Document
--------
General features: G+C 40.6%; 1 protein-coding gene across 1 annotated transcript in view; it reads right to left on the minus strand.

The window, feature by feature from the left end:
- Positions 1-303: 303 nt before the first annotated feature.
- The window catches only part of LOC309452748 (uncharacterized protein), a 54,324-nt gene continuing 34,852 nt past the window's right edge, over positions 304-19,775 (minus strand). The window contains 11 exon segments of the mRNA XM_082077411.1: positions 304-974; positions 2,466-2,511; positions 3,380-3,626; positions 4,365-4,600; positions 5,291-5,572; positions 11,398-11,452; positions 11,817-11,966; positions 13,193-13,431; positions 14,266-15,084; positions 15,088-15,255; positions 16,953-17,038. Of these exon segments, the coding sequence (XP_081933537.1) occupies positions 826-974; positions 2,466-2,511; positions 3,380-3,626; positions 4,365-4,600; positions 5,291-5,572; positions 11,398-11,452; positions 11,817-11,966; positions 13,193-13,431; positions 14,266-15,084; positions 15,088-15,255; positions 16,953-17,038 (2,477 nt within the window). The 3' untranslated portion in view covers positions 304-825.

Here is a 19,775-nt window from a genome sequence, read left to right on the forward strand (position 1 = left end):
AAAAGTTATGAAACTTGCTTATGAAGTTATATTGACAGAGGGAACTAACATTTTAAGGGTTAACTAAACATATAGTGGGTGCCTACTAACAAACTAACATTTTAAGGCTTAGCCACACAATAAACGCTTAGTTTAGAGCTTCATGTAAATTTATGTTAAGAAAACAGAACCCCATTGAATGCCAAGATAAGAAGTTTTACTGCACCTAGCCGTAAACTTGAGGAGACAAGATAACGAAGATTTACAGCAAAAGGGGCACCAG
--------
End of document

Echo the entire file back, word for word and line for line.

General features: G+C 40.6%; 1 protein-coding gene across 1 annotated transcript in view; it reads right to left on the minus strand.

The window, feature by feature from the left end:
- Positions 1-303: 303 nt before the first annotated feature.
- The window catches only part of LOC309452748 (uncharacterized protein), a 54,324-nt gene continuing 34,852 nt past the window's right edge, over positions 304-19,775 (minus strand). The window contains 11 exon segments of the mRNA XM_082077411.1: positions 304-974; positions 2,466-2,511; positions 3,380-3,626; positions 4,365-4,600; positions 5,291-5,572; positions 11,398-11,452; positions 11,817-11,966; positions 13,193-13,431; positions 14,266-15,084; positions 15,088-15,255; positions 16,953-17,038. Of these exon segments, the coding sequence (XP_081933537.1) occupies positions 826-974; positions 2,466-2,511; positions 3,380-3,626; positions 4,365-4,600; positions 5,291-5,572; positions 11,398-11,452; positions 11,817-11,966; positions 13,193-13,431; positions 14,266-15,084; positions 15,088-15,255; positions 16,953-17,038 (2,477 nt within the window). The 3' untranslated portion in view covers positions 304-825.

Here is a 19,775-nt window from a genome sequence, read left to right on the forward strand (position 1 = left end):
AAAAGTTATGAAACTTGCTTATGAAGTTATATTGACAGAGGGAACTAACATTTTAAGGGTTAACTAAACATATAGTGGGTGCCTACTAACAAACTAACATTTTAAGGCTTAGCCACACAATAAACGCTTAGTTTAGAGCTTCATGTAAATTTATGTTAAGAAAACAGAACCCCATTGAATGCCAAGATAAGAAGTTTTACTGCACCTAGCCGTAAACTTGAGGAGACAAGATAACGAAGATTTACAGCAAAAGGGGCACCAG